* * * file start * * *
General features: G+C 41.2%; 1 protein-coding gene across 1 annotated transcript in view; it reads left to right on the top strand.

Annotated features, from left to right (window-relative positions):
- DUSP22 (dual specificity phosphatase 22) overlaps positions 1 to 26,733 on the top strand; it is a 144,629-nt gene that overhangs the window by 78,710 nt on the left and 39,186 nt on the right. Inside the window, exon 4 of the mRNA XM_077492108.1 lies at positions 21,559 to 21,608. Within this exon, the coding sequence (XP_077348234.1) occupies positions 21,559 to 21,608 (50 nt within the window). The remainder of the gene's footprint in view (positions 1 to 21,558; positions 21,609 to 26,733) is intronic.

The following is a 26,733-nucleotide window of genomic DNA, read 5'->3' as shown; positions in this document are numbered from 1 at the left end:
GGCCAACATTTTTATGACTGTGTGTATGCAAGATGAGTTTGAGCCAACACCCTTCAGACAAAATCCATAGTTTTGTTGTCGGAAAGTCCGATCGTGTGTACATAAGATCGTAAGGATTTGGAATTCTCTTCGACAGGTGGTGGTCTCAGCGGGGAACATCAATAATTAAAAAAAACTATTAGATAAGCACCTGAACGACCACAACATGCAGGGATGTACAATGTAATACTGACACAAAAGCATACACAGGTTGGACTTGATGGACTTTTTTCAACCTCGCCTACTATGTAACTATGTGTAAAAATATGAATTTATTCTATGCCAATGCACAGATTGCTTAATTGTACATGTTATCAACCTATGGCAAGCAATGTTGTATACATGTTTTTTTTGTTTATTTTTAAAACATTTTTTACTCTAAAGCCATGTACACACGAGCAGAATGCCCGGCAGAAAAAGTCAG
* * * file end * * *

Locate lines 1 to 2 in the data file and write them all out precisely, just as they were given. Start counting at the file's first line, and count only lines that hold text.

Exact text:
General features: G+C 41.2%; 1 protein-coding gene across 1 annotated transcript in view; it reads left to right on the top strand.

Annotated features, from left to right (window-relative positions):